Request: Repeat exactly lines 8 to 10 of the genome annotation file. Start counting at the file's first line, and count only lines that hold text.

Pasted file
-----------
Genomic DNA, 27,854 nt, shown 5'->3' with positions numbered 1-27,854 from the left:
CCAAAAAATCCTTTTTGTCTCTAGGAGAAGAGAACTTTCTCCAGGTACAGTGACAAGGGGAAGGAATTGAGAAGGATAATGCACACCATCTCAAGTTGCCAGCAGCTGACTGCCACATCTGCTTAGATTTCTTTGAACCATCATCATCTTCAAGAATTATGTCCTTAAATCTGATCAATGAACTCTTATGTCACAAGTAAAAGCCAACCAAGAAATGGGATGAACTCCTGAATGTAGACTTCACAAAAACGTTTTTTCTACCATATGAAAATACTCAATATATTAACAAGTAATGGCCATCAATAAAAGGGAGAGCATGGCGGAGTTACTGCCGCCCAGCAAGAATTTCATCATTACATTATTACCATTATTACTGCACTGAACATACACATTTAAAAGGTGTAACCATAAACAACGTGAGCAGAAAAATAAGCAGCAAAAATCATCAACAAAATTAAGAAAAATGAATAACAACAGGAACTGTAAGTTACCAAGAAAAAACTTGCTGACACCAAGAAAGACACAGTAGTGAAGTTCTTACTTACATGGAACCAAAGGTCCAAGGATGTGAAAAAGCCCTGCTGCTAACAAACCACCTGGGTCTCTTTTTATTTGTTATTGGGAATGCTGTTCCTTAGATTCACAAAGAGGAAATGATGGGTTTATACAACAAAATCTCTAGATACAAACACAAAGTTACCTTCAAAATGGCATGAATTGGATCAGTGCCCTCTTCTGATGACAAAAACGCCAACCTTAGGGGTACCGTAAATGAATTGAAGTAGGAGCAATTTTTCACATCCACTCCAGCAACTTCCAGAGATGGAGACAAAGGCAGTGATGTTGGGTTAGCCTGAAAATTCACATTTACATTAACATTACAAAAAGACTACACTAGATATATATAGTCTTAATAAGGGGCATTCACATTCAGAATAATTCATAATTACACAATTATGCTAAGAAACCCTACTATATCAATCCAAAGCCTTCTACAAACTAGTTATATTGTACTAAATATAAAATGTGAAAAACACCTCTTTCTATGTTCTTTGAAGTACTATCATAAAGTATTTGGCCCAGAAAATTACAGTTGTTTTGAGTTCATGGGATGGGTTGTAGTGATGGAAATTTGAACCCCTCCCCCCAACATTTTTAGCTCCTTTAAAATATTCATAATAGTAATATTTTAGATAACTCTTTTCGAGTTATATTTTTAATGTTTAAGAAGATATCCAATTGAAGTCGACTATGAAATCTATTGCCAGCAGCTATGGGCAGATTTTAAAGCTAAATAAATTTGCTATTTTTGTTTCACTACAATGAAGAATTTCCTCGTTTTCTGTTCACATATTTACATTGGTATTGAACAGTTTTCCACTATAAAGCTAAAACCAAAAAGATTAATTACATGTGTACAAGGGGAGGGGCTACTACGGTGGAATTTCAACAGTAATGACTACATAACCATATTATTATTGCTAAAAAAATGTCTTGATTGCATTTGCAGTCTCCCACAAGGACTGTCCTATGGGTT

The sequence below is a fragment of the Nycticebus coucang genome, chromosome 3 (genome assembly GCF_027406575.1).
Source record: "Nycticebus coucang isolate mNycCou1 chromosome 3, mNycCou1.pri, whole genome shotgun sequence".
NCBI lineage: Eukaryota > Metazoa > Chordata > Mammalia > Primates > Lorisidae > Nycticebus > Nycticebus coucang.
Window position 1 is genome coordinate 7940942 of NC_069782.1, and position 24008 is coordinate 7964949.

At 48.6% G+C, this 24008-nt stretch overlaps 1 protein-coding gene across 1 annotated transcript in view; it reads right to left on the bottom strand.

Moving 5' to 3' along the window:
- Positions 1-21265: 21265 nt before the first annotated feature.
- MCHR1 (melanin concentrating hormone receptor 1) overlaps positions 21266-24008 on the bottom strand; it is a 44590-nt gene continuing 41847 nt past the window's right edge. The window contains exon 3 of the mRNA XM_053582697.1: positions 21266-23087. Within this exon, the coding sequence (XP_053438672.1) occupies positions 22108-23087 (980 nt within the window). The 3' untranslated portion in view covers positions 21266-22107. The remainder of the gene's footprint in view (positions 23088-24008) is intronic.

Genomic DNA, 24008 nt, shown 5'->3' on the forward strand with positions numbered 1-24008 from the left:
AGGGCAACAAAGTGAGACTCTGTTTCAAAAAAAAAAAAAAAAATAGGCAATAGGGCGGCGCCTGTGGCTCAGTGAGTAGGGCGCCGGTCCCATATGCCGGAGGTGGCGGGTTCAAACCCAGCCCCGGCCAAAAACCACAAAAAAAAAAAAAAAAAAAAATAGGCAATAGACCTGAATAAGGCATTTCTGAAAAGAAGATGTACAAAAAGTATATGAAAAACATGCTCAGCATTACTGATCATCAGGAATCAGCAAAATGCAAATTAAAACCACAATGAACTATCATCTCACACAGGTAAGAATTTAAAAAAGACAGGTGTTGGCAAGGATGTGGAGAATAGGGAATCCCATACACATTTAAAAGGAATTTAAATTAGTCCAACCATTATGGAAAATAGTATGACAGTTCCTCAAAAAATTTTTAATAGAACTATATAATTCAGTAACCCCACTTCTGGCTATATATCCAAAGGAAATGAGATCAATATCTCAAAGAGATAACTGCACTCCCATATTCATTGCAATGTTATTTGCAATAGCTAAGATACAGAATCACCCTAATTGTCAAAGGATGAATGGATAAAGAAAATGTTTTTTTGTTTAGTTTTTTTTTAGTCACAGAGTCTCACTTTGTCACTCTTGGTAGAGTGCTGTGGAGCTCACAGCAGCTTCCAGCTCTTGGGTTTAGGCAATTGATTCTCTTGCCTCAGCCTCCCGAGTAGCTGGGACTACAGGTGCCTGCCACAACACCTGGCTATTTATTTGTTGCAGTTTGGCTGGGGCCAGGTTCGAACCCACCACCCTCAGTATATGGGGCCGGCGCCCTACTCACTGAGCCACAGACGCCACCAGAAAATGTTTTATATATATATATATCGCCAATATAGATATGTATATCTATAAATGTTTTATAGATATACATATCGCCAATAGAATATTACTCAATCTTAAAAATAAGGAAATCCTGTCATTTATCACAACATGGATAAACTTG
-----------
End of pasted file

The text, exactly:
Moving 5' to 3' along the window:
- Positions 1-21265: 21265 nt before the first annotated feature.
- MCHR1 (melanin concentrating hormone receptor 1) overlaps positions 21266-24008 on the bottom strand; it is a 44590-nt gene continuing 41847 nt past the window's right edge. The window contains exon 3 of the mRNA XM_053582697.1: positions 21266-23087. Within this exon, the coding sequence (XP_053438672.1) occupies positions 22108-23087 (980 nt within the window). The 3' untranslated portion in view covers positions 21266-22107. The remainder of the gene's footprint in view (positions 23088-24008) is intronic.